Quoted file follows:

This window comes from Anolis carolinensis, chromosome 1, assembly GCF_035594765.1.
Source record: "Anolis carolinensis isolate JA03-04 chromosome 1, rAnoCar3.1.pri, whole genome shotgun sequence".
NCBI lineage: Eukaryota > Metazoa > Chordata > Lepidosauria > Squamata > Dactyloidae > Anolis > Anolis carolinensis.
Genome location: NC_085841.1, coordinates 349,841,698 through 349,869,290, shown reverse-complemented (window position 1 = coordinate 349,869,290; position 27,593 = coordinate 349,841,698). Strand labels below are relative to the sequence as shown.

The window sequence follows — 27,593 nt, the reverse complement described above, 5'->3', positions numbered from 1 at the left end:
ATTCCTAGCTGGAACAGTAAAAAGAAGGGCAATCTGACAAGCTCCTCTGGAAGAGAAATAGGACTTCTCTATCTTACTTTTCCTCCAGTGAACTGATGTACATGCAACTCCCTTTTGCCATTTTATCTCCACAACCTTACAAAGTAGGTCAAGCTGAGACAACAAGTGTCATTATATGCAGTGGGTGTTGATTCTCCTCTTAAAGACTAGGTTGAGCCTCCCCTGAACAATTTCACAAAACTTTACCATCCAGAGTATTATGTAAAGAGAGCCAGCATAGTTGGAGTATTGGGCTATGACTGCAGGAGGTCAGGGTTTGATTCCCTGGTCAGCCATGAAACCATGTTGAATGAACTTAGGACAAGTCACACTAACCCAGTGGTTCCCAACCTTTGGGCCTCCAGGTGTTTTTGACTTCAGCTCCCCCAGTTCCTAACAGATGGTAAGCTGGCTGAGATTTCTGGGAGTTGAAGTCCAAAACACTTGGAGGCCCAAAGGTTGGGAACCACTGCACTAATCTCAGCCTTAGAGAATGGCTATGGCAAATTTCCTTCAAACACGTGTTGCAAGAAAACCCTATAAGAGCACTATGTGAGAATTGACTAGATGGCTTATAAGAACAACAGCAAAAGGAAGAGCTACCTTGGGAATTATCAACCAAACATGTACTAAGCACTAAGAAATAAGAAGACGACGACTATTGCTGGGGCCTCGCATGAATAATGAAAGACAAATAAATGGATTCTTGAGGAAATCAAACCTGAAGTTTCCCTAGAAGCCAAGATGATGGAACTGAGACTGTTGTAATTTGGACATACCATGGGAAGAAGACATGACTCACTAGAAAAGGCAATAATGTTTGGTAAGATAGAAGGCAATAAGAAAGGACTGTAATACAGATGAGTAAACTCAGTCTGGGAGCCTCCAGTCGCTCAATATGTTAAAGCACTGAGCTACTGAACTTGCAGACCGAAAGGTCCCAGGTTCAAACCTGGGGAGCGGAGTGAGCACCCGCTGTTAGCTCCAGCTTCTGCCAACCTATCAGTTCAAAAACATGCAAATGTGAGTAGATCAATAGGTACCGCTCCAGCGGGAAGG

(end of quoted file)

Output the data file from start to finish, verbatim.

This window comes from Anolis carolinensis, chromosome 1, assembly GCF_035594765.1.
Source record: "Anolis carolinensis isolate JA03-04 chromosome 1, rAnoCar3.1.pri, whole genome shotgun sequence".
NCBI lineage: Eukaryota > Metazoa > Chordata > Lepidosauria > Squamata > Dactyloidae > Anolis > Anolis carolinensis.
Genome location: NC_085841.1, coordinates 349,841,698 through 349,869,290, shown reverse-complemented (window position 1 = coordinate 349,869,290; position 27,593 = coordinate 349,841,698). Strand labels below are relative to the sequence as shown.

The window sequence follows — 27,593 nt, the reverse complement described above, 5'->3', positions numbered from 1 at the left end:
ATTCCTAGCTGGAACAGTAAAAAGAAGGGCAATCTGACAAGCTCCTCTGGAAGAGAAATAGGACTTCTCTATCTTACTTTTCCTCCAGTGAACTGATGTACATGCAACTCCCTTTTGCCATTTTATCTCCACAACCTTACAAAGTAGGTCAAGCTGAGACAACAAGTGTCATTATATGCAGTGGGTGTTGATTCTCCTCTTAAAGACTAGGTTGAGCCTCCCCTGAACAATTTCACAAAACTTTACCATCCAGAGTATTATGTAAAGAGAGCCAGCATAGTTGGAGTATTGGGCTATGACTGCAGGAGGTCAGGGTTTGATTCCCTGGTCAGCCATGAAACCATGTTGAATGAACTTAGGACAAGTCACACTAACCCAGTGGTTCCCAACCTTTGGGCCTCCAGGTGTTTTTGACTTCAGCTCCCCCAGTTCCTAACAGATGGTAAGCTGGCTGAGATTTCTGGGAGTTGAAGTCCAAAACACTTGGAGGCCCAAAGGTTGGGAACCACTGCACTAATCTCAGCCTTAGAGAATGGCTATGGCAAATTTCCTTCAAACACGTGTTGCAAGAAAACCCTATAAGAGCACTATGTGAGAATTGACTAGATGGCTTATAAGAACAACAGCAAAAGGAAGAGCTACCTTGGGAATTATCAACCAAACATGTACTAAGCACTAAGAAATAAGAAGACGACGACTATTGCTGGGGCCTCGCATGAATAATGAAAGACAAATAAATGGATTCTTGAGGAAATCAAACCTGAAGTTTCCCTAGAAGCCAAGATGATGGAACTGAGACTGTTGTAATTTGGACATACCATGGGAAGAAGACATGACTCACTAGAAAAGGCAATAATGTTTGGTAAGATAGAAGGCAATAAGAAAGGACTGTAATACAGATGAGTAAACTCAGTCTGGGAGCCTCCAGTCGCTCAATATGTTAAAGCACTGAGCTACTGAACTTGCAGACCGAAAGGTCCCAGGTTCAAACCTGGGGAGCGGAGTGAGCACCCGCTGTTAGCTCCAGCTTCTGCCAACCTATCAGTTCAAAAACATGCAAATGTGAGTAGATCAATAGGTACCGCTCCAGCGGGAAGG